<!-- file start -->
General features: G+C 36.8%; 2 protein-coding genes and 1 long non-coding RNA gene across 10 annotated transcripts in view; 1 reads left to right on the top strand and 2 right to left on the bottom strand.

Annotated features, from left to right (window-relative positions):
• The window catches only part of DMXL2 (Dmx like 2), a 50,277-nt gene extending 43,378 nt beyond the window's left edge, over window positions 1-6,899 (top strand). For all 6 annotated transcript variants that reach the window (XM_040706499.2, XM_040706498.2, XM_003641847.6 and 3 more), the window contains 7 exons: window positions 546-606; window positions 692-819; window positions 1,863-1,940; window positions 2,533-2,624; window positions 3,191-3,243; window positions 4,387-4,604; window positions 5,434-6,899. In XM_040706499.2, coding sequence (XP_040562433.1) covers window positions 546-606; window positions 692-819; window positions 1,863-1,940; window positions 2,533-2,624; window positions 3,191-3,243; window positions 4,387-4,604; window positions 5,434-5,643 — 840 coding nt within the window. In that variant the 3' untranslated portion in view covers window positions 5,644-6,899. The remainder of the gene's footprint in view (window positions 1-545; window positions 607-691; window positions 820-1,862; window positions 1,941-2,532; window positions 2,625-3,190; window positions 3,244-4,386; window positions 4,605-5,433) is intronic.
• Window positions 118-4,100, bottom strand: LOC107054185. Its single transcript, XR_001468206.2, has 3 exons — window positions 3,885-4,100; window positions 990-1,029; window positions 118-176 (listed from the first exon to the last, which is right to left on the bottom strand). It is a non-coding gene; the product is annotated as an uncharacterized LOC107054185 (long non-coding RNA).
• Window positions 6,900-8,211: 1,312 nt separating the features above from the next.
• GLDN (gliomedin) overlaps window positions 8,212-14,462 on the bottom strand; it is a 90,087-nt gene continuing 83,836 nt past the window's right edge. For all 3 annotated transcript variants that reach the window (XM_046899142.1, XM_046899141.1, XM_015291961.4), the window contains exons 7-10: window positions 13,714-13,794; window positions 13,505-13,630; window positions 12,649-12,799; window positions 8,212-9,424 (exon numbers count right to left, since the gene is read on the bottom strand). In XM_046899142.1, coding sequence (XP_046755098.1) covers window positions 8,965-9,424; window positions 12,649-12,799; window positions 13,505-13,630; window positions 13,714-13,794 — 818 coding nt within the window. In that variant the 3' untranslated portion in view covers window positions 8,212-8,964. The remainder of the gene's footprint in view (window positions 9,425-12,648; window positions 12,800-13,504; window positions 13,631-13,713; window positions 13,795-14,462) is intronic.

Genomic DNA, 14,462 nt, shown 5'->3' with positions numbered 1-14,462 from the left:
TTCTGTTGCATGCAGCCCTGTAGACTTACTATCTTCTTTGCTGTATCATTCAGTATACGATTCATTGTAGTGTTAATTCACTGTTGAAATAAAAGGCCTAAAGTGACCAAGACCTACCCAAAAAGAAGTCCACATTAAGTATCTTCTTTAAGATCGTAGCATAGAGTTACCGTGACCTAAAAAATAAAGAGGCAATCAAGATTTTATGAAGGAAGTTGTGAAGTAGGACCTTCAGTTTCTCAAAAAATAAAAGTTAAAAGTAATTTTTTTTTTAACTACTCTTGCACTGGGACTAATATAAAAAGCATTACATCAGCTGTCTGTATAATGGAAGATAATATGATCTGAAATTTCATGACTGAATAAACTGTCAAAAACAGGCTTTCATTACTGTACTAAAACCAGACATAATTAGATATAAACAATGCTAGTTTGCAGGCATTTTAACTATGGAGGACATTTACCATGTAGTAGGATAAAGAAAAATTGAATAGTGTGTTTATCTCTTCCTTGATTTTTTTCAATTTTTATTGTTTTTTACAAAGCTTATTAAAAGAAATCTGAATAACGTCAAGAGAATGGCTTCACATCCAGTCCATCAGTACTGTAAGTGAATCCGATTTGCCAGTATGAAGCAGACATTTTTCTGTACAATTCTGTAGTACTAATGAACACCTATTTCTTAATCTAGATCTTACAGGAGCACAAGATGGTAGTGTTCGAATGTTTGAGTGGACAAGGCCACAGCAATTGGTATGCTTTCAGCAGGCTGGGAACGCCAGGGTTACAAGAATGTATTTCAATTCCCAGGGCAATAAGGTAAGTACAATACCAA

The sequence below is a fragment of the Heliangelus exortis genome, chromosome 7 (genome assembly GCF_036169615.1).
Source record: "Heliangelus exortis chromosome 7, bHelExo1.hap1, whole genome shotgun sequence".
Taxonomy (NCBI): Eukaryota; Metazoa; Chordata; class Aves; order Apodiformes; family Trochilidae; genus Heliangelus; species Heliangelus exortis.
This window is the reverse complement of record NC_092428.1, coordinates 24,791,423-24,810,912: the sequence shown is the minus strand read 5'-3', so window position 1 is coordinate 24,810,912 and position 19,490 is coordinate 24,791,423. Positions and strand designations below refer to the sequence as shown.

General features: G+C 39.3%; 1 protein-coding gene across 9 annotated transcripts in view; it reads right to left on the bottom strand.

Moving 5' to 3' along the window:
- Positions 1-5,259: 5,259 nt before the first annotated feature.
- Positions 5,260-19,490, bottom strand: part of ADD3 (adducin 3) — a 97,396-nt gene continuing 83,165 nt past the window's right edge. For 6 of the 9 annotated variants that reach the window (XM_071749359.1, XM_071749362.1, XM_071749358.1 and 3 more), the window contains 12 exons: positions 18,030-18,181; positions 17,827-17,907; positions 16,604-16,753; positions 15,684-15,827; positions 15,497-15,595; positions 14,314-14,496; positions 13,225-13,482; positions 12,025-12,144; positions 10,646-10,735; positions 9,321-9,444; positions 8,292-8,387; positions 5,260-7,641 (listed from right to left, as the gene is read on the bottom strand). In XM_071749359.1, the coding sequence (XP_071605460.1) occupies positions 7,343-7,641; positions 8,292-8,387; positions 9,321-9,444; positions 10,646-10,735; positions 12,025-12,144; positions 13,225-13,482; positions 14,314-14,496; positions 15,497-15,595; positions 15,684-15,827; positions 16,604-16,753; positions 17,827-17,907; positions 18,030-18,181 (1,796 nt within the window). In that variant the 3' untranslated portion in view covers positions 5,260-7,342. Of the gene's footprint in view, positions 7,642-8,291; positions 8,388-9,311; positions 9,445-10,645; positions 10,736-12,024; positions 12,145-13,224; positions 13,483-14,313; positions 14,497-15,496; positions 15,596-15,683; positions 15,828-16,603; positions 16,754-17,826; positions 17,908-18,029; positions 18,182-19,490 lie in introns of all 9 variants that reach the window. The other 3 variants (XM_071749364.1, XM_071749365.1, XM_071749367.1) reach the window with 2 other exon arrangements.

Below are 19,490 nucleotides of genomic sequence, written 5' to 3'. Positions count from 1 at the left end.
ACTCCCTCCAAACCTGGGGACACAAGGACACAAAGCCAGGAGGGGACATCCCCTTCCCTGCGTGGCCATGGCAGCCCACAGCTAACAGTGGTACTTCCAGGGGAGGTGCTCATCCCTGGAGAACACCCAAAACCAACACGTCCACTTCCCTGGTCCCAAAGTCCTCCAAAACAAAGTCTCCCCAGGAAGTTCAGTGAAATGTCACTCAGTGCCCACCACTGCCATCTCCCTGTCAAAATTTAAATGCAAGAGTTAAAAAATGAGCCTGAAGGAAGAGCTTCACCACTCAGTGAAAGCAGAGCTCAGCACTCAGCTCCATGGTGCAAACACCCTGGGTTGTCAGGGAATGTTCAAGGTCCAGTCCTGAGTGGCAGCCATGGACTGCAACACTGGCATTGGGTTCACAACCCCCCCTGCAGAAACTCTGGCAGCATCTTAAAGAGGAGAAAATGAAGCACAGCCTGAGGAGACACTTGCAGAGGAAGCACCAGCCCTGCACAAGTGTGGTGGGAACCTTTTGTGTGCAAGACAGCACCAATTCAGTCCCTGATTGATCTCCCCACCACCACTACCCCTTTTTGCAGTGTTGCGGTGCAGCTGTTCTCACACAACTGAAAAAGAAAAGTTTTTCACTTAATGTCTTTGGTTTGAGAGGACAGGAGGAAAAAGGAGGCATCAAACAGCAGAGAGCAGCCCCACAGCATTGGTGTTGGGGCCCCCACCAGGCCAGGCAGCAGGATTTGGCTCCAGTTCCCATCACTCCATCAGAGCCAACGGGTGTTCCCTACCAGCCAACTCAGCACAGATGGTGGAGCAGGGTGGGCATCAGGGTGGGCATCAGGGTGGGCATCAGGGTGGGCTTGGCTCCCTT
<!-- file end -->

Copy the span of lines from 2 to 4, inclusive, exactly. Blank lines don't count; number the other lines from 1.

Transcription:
Annotated features, from left to right (window-relative positions):
• The window catches only part of DMXL2 (Dmx like 2), a 50,277-nt gene extending 43,378 nt beyond the window's left edge, over window positions 1-6,899 (top strand). For all 6 annotated transcript variants that reach the window (XM_040706499.2, XM_040706498.2, XM_003641847.6 and 3 more), the window contains 7 exons: window positions 546-606; window positions 692-819; window positions 1,863-1,940; window positions 2,533-2,624; window positions 3,191-3,243; window positions 4,387-4,604; window positions 5,434-6,899. In XM_040706499.2, coding sequence (XP_040562433.1) covers window positions 546-606; window positions 692-819; window positions 1,863-1,940; window positions 2,533-2,624; window positions 3,191-3,243; window positions 4,387-4,604; window positions 5,434-5,643 — 840 coding nt within the window. In that variant the 3' untranslated portion in view covers window positions 5,644-6,899. The remainder of the gene's footprint in view (window positions 1-545; window positions 607-691; window positions 820-1,862; window positions 1,941-2,532; window positions 2,625-3,190; window positions 3,244-4,386; window positions 4,605-5,433) is intronic.
• Window positions 118-4,100, bottom strand: LOC107054185. Its single transcript, XR_001468206.2, has 3 exons — window positions 3,885-4,100; window positions 990-1,029; window positions 118-176 (listed from the first exon to the last, which is right to left on the bottom strand). It is a non-coding gene; the product is annotated as an uncharacterized LOC107054185 (long non-coding RNA).